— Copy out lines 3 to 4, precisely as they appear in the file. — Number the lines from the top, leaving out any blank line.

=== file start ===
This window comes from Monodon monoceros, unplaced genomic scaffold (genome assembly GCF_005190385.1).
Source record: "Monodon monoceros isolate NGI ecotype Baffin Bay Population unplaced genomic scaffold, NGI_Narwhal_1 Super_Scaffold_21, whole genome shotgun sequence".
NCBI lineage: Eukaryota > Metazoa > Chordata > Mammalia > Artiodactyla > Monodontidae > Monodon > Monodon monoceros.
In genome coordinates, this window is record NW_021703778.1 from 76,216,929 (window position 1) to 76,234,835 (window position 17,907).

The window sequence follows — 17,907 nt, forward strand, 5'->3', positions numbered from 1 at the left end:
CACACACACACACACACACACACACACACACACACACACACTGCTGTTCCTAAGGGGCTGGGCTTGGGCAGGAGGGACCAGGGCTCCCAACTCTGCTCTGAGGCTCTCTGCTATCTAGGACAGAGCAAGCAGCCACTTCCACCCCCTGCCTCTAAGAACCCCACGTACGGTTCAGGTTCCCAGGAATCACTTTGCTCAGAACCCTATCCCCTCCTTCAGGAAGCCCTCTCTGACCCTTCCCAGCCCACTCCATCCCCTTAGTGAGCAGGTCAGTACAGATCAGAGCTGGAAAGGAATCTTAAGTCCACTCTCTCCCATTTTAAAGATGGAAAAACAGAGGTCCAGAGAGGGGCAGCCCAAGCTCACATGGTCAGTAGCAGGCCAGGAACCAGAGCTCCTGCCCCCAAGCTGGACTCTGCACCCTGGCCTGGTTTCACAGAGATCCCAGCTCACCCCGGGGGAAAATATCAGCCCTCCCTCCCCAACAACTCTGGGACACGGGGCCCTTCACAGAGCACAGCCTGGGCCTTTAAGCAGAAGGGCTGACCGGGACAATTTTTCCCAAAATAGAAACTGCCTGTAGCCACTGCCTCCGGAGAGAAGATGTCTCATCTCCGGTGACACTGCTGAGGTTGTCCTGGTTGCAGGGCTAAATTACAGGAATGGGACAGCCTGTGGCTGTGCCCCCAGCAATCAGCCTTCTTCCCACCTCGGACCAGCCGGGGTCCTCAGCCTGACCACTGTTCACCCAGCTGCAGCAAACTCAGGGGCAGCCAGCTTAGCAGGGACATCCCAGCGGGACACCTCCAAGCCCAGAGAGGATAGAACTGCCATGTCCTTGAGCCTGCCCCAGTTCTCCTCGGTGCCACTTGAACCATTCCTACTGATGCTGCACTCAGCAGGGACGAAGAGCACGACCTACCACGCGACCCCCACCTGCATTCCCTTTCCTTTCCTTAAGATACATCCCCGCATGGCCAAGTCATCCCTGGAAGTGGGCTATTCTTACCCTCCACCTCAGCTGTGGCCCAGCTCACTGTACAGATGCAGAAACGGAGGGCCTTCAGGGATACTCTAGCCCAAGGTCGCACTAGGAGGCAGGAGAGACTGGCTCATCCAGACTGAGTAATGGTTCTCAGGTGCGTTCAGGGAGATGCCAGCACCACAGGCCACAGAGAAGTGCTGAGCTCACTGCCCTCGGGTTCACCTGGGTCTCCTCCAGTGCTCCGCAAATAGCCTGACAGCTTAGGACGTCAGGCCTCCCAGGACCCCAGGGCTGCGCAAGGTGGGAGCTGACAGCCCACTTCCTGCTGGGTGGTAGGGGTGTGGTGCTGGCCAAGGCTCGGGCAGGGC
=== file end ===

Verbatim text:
NCBI lineage: Eukaryota > Metazoa > Chordata > Mammalia > Artiodactyla > Monodontidae > Monodon > Monodon monoceros.
In genome coordinates, this window is record NW_021703778.1 from 76,216,929 (window position 1) to 76,234,835 (window position 17,907).